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Multiple Pathology

There is a strong possibility that any patient seen in the tropics will suffer from more than one disease (Fig. 44.1). Moreover, the sickness that brings him or her to the hospital may not be the most clinically significant problem. Multiple parasites are to be expected: not just two or three different parasites, because as many as 24 varieties have been recorded as the average in some villages in Africa. In Borneo a few years ago, 97% of over 2000 stool specimens contained evidence of internal parasites (usually multiple), Trichuris trichiura being the most common (90%), with Ascaris (76%) and hookworm (60%) next in frequency. It is estimated that nearly 100% of all rural Indonesians are infected with at least one parasite. Malaria, schistosomiasis, and amebiasis are often background problems of little immediate significance. They are the cause of chronic ill health, anemia, and malnutrition but are not necessarily the reason for the current illness.

The "nontropical" radiologist has been trained to tidy all the abnormal findings into one etiological basket; the tropical patient, wherever seen, does not always permit this. Trying to decide what causes a particular clinical or radiological abnormality adds to the interest of tropical medicine.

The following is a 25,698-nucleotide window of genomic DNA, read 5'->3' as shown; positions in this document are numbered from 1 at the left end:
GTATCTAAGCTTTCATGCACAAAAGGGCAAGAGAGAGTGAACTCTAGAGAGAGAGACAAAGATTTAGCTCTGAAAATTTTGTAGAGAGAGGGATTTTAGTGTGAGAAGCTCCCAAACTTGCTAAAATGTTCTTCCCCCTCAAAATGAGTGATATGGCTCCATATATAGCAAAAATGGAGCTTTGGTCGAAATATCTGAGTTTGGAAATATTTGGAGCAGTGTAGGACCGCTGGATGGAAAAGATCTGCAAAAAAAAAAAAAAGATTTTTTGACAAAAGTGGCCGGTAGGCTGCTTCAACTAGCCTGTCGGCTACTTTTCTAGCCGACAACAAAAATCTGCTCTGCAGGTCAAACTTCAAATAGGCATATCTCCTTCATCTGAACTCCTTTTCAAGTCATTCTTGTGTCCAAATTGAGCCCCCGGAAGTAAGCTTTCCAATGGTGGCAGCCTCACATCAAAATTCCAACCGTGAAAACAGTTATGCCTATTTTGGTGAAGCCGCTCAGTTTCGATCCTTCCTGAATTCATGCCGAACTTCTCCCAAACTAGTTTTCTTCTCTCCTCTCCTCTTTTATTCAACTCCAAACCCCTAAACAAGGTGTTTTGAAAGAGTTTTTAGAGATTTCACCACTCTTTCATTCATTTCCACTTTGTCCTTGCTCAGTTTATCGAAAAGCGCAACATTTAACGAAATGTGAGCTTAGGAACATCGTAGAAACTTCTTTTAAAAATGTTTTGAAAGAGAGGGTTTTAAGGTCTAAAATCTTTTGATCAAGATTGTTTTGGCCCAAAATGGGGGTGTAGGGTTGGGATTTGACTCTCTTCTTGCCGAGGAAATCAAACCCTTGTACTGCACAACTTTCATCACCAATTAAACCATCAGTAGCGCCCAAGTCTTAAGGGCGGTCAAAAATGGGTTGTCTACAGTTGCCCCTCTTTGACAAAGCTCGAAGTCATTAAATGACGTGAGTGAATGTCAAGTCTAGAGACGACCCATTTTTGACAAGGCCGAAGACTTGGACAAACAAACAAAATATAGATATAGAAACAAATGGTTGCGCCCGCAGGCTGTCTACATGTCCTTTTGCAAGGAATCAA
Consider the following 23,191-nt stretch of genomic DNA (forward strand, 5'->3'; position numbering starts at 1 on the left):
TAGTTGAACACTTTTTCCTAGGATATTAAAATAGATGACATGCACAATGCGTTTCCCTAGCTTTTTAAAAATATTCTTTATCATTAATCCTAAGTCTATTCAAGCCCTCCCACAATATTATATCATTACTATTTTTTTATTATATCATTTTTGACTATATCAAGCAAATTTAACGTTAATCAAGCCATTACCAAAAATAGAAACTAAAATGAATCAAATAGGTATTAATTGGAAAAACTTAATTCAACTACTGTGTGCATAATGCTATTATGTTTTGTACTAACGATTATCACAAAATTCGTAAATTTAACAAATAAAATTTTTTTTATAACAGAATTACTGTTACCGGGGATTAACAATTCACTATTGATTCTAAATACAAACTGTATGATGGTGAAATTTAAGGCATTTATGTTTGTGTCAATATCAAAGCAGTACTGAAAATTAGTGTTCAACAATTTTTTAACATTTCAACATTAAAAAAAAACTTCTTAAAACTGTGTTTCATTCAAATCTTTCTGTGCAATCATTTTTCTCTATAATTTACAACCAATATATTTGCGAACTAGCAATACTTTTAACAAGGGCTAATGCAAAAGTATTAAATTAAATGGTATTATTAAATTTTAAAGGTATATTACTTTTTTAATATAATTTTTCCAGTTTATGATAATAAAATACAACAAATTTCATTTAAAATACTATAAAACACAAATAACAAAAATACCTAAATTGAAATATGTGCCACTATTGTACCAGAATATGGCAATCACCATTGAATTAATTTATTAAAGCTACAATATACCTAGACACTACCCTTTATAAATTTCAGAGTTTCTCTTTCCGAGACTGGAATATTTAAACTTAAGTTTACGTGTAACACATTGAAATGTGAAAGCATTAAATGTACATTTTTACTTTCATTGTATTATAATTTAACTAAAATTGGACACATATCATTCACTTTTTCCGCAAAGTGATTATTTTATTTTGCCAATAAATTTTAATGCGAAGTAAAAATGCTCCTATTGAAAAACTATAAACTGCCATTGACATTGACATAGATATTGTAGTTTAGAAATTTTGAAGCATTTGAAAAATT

Fig. 44.1 A-E. One man's problems! An example of multiple diseases, only one of which brought the patient to hospital. He was an elderly man complaining of persistent cough and loss of weight: he was found to have chronic but active tuberculosis, involving both lungs but particularly the right. The chest radiograph (A) also showed multiple calcified cysticerci and lytic destruction of the fifth left rib anteriorly and tenth right rib posteriorly. Further radiographs (B,C) showed severe chronic osteomyelitis in the lower half of each humerus with partial fusion and perhaps subluxation of both elbows. There is an old healed fracture of the right humerus and a pathological fracture in the lower end of the left humerus. Similar chronic infectious changes were observed (D) in the upper end of the right femur, with loose fragments of bone in the soft tissues, opaque injections into the buttock, and more calcified cysticerci. A lateral radiograph of the skull (E) showed further chronic osteitis spreading across the entire vault. All the skeletal lesions were syphilitic and this accounted for the opaque injections in his buttock, from previous treatment. He also had schistosomiasis and multiple intestinal parasites. He was not concerned about his skeletal lesions; he had adjusted to his stiff elbows, but he was bothered by his cough!

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